Working with developers

Subject: Working with developers
From: "Doug, Data Librarian at Ext 4225" <engstromdd -at- PHIBRED -dot- COM>
Date: Fri, 20 May 1994 09:32:05 -0500

Erik Larsen asks:

I'm curious how folks on the list tackle the learning/research phase of writing.
What do you find most beneficial: Interviewing developers, hands-on experience
with a beta product, looking at actual code, design specs, etc.?

<he also mentioned interviewing programmers was not productive for him>

First, remember you're the guy who scratched "professional communicator" on your
shingle and hung it out; I've always felt that makes the tech writer the party
with greater responsibility for making sure communication takes place. Mike
Pope's suggestion to hang around with programmers is an excellent one. Perhaps
I've lead a sheltered existence, but I'm amazed at the formality in the
relationship between others on this list and their programmers. I've usually
been within eraser-tossing distance of the application developers; never further
than a short walk. Obviously, you can't abuse easy access, but I've never found
more than simple courtesy and commonsense respect for other people's time to be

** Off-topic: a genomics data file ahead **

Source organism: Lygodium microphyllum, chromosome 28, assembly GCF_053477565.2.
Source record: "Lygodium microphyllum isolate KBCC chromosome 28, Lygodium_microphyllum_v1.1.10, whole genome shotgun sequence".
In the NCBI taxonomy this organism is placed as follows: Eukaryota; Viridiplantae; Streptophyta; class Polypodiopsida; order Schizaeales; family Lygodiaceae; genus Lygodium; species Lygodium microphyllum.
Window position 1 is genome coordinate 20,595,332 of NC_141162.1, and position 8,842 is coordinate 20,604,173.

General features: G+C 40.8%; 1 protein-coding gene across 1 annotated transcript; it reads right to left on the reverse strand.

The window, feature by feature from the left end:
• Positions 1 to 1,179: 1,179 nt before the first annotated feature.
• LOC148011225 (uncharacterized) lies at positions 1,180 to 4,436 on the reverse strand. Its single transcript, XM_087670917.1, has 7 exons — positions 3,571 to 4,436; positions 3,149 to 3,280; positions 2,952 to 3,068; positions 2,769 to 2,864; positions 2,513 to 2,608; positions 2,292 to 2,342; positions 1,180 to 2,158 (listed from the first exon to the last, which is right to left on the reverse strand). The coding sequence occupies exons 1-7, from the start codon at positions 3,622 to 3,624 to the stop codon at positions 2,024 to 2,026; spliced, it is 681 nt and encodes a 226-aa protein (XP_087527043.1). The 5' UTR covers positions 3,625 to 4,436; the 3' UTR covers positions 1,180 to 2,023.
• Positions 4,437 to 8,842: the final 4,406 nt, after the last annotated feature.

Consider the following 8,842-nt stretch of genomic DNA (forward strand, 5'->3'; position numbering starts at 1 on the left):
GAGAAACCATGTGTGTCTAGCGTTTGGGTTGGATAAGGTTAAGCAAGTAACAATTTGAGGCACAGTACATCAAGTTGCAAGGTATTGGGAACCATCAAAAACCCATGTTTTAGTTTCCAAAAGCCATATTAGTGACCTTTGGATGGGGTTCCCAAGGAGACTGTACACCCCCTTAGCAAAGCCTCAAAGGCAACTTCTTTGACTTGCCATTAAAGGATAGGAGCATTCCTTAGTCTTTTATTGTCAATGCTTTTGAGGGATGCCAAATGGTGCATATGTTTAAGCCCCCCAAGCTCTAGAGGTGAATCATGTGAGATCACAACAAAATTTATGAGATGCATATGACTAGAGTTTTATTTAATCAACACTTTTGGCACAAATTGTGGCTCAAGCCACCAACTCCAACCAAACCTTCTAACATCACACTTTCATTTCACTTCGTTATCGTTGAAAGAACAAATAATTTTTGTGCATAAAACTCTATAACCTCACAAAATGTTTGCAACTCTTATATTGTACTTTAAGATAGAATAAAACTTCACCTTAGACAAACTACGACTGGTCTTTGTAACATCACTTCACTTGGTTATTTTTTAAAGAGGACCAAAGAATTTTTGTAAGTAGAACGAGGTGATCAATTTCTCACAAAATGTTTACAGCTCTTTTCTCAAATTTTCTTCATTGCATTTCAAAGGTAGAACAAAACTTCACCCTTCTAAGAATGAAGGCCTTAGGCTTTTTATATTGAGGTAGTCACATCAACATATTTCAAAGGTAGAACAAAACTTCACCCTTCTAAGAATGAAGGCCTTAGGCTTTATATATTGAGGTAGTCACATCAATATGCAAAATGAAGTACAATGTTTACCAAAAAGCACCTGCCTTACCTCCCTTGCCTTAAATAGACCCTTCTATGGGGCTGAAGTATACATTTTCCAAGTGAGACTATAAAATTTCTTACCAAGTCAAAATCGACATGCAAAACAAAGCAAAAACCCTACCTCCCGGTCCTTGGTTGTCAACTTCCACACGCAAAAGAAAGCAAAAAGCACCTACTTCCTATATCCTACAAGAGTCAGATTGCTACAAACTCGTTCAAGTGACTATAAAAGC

Remember that programmers have individual learning and communication styles,
just like users. At one company where I worked, there was one programmer who
would respond to, and act on, a serious discussion, but questions left in his
in-box would stay there until they turned to compost; the other programmer
couldn't seem to remember details five minutes after we talked, but responded
faithfully to anything put in writing. Find the style that works for the
individual and use it.

If possible, get on the design team for new projects. One of my more
successful efforts was a small system where the team was a single
developer/analyst and me. I went to all the design conferences with users, we
worked on screen layouts together, and putting the doc together was a snap; I
already had the info I needed, because I'd helped create it.

For maintenance work, find a way to be a user, if possible. Shortly after I was
hired here, I shipped out to Tea, South Dakota to work as a data-entry clerk for
a detasseler payroll project. After two weeks of ten-hour days spent in a
small, hot room keying mud-spattered timecards into the system, I *knew* what
the problems were, and nobody had to tell me about data flow. For the following
year, I produced several new documents that filled holes left by our
conventional documents.

Hope this helps,

ENGSTROMDD -at- phibred -dot- com

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